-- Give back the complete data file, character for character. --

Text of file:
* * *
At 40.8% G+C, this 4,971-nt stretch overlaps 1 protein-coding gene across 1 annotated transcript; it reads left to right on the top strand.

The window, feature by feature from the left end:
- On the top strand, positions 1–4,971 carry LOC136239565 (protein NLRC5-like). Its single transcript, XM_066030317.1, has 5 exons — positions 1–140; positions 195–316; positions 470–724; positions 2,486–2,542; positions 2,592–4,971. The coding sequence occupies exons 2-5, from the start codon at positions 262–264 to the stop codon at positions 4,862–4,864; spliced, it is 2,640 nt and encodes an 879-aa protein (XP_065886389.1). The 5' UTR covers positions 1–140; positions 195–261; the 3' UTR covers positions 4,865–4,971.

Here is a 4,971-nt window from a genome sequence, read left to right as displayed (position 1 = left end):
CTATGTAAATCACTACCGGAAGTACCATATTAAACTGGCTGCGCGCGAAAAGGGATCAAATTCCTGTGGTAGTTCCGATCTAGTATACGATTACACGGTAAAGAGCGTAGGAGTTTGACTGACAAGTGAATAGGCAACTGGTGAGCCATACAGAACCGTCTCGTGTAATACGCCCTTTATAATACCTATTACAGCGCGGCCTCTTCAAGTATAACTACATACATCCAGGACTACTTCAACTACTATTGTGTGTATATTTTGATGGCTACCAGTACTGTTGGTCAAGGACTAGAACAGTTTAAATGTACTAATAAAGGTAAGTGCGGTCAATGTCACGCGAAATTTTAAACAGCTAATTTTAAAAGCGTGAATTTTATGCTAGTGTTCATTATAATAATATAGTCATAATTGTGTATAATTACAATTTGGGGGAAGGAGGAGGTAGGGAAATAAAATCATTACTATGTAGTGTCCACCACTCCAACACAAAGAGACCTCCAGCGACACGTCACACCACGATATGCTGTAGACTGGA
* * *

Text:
At 40.8% G+C, this 4,971-nt stretch overlaps 1 protein-coding gene across 1 annotated transcript; it reads left to right on the top strand.

The window, feature by feature from the left end:
- On the top strand, positions 1–4,971 carry LOC136239565 (protein NLRC5-like). Its single transcript, XM_066030317.1, has 5 exons — positions 1–140; positions 195–316; positions 470–724; positions 2,486–2,542; positions 2,592–4,971. The coding sequence occupies exons 2-5, from the start codon at positions 262–264 to the stop codon at positions 4,862–4,864; spliced, it is 2,640 nt and encodes an 879-aa protein (XP_065886389.1). The 5' UTR covers positions 1–140; positions 195–261; the 3' UTR covers positions 4,865–4,971.

Here is a 4,971-nt window from a genome sequence, read left to right as displayed (position 1 = left end):
CTATGTAAATCACTACCGGAAGTACCATATTAAACTGGCTGCGCGCGAAAAGGGATCAAATTCCTGTGGTAGTTCCGATCTAGTATACGATTACACGGTAAAGAGCGTAGGAGTTTGACTGACAAGTGAATAGGCAACTGGTGAGCCATACAGAACCGTCTCGTGTAATACGCCCTTTATAATACCTATTACAGCGCGGCCTCTTCAAGTATAACTACATACATCCAGGACTACTTCAACTACTATTGTGTGTATATTTTGATGGCTACCAGTACTGTTGGTCAAGGACTAGAACAGTTTAAATGTACTAATAAAGGTAAGTGCGGTCAATGTCACGCGAAATTTTAAACAGCTAATTTTAAAAGCGTGAATTTTATGCTAGTGTTCATTATAATAATATAGTCATAATTGTGTATAATTACAATTTGGGGGAAGGAGGAGGTAGGGAAATAAAATCATTACTATGTAGTGTCCACCACTCCAACACAAAGAGACCTCCAGCGACACGTCACACCACGATATGCTGTAGACTGGA